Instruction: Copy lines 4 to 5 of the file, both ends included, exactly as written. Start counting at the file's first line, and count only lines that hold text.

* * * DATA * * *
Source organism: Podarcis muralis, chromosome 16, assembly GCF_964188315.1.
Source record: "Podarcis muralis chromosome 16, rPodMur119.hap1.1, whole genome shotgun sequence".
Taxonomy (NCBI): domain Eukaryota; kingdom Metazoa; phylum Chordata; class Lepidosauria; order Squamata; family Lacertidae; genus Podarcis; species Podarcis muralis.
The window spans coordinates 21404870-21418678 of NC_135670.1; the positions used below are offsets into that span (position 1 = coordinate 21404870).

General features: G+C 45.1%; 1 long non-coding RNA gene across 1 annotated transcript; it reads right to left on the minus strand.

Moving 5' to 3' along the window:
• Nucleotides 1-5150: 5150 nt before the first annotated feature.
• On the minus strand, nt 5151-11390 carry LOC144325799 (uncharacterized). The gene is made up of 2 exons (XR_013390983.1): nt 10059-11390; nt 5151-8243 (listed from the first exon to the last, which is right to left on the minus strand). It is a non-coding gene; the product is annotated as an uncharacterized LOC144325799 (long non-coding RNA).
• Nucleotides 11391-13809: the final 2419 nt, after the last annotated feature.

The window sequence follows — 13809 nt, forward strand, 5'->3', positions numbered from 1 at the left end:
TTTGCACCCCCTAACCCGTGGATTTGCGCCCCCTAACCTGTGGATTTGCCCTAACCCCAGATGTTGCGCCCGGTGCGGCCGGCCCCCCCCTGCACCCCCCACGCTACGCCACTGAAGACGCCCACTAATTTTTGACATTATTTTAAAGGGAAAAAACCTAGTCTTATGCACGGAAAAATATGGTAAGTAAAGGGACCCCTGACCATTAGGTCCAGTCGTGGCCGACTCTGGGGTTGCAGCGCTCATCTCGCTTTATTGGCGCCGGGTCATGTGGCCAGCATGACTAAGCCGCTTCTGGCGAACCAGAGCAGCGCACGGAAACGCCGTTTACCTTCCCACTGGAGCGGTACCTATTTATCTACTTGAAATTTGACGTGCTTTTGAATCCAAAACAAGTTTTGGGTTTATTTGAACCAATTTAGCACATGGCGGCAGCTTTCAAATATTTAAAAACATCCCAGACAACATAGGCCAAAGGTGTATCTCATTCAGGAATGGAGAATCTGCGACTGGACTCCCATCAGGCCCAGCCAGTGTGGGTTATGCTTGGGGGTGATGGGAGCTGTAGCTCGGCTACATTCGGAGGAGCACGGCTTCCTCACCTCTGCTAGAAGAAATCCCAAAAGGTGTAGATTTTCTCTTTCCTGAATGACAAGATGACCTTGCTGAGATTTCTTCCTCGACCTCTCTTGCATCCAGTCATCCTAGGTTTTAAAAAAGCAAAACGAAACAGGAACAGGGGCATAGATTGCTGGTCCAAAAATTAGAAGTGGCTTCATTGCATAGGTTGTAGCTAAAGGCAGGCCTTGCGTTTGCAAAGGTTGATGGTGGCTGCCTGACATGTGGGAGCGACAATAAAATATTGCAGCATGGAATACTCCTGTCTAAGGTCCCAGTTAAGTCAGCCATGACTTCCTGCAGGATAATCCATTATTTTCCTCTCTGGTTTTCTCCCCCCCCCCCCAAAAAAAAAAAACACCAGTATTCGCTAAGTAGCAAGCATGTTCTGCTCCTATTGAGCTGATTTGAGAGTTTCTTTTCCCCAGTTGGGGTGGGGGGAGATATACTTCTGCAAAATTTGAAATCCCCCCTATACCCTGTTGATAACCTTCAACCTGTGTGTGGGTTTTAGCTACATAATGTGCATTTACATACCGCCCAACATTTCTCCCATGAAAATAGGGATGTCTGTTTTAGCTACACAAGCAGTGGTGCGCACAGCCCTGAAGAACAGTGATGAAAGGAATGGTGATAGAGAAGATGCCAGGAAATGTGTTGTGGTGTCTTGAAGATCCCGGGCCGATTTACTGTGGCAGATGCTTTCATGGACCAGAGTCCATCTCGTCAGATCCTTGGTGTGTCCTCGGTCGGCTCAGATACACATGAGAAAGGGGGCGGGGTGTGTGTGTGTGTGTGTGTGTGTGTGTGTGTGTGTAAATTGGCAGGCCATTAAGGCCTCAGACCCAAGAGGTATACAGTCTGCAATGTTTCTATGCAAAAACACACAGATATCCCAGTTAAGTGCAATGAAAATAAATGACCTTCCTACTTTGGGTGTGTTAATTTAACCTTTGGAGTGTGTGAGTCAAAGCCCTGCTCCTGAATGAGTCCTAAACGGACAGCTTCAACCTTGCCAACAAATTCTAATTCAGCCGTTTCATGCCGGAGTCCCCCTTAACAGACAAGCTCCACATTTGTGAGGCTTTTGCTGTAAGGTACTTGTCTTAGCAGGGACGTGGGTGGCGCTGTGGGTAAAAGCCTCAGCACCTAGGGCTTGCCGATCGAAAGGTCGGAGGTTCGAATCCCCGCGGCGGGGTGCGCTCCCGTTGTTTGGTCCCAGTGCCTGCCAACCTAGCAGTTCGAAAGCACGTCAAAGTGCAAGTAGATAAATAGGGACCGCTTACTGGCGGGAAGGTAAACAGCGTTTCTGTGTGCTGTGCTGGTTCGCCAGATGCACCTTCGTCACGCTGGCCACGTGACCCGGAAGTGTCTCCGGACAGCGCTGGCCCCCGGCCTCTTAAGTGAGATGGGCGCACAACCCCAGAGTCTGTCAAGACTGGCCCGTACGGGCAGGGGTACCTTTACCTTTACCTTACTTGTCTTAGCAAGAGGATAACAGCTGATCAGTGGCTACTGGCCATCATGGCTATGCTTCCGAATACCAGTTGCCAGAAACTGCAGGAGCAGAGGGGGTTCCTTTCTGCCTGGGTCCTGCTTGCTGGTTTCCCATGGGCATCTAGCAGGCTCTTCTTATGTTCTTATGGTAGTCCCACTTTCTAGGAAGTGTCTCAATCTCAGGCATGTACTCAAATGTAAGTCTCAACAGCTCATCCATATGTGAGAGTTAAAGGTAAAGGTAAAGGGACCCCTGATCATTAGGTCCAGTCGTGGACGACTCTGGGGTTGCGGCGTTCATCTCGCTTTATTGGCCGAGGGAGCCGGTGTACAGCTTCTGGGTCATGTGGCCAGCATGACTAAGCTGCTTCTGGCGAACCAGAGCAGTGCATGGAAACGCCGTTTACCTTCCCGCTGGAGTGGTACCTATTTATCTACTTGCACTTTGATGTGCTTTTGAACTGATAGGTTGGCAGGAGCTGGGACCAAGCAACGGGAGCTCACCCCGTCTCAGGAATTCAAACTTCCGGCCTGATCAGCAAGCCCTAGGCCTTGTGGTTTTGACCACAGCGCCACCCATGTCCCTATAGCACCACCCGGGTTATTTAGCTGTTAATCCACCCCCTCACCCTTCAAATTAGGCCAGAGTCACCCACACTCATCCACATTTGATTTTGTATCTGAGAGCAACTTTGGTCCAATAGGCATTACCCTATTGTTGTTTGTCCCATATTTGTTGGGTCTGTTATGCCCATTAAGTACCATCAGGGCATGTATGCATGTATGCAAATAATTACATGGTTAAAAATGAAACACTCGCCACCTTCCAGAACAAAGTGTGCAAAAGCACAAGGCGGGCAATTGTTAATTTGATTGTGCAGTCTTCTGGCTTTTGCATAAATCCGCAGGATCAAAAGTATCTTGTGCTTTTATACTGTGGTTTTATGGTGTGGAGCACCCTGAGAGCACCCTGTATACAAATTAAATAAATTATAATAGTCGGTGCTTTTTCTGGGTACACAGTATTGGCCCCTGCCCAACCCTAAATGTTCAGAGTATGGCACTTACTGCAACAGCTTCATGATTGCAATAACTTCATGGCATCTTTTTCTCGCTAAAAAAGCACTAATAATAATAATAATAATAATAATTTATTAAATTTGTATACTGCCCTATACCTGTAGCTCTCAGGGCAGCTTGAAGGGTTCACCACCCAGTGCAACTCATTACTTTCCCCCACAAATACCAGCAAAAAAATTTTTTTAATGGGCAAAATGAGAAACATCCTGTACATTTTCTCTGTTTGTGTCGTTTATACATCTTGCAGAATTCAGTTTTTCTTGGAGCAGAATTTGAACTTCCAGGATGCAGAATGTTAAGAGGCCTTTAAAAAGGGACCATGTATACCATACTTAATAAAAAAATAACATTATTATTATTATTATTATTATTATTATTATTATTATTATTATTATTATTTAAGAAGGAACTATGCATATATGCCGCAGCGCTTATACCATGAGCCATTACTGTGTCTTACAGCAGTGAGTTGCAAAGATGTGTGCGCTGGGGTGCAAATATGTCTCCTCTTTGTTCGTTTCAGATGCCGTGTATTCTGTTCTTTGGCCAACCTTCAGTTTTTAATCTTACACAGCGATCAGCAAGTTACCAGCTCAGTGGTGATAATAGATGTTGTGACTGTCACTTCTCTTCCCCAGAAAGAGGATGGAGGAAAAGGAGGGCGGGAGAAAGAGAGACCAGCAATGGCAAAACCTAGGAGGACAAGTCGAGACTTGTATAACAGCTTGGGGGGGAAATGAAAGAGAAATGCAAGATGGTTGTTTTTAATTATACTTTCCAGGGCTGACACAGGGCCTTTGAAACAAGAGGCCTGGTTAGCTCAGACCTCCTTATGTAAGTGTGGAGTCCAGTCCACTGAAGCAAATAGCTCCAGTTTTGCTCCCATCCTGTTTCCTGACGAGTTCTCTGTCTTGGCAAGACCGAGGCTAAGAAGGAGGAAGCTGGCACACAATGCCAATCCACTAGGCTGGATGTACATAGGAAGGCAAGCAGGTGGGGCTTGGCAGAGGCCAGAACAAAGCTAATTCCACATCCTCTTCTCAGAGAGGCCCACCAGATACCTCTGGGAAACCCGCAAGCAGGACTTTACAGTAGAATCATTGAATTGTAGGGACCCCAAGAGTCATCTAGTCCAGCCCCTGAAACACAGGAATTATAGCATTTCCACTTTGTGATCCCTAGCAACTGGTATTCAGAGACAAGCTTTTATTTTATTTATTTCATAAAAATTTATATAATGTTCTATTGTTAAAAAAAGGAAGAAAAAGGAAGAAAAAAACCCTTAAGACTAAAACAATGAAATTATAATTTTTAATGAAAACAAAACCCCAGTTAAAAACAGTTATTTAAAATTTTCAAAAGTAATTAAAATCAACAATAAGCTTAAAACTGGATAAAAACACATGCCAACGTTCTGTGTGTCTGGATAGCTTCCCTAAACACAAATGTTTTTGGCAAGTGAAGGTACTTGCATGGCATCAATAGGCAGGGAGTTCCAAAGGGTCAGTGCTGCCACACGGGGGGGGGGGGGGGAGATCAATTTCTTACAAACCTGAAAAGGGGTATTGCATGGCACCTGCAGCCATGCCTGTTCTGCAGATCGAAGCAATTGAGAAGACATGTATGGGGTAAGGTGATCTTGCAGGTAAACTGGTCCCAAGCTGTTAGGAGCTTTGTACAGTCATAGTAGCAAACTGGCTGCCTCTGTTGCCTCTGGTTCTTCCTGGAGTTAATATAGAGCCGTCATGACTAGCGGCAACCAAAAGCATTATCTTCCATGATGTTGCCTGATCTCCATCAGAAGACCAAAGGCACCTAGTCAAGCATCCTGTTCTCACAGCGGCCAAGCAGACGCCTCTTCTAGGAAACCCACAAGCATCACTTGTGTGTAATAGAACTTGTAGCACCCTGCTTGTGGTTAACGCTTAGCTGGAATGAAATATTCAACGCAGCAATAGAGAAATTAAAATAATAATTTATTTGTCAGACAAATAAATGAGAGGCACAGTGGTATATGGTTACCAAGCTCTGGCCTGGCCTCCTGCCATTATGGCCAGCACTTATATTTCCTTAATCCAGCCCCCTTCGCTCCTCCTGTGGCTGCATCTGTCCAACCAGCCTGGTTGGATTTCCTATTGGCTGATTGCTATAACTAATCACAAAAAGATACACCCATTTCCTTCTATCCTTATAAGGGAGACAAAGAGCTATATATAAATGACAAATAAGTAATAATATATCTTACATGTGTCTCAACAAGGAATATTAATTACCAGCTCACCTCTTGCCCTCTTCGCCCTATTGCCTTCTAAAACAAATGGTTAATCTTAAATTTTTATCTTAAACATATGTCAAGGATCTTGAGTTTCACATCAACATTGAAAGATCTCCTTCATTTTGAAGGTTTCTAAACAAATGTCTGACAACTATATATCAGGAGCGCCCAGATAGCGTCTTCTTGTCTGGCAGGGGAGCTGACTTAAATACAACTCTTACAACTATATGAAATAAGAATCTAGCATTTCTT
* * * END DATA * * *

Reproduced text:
The window spans coordinates 21404870-21418678 of NC_135670.1; the positions used below are offsets into that span (position 1 = coordinate 21404870).

General features: G+C 45.1%; 1 long non-coding RNA gene across 1 annotated transcript; it reads right to left on the minus strand.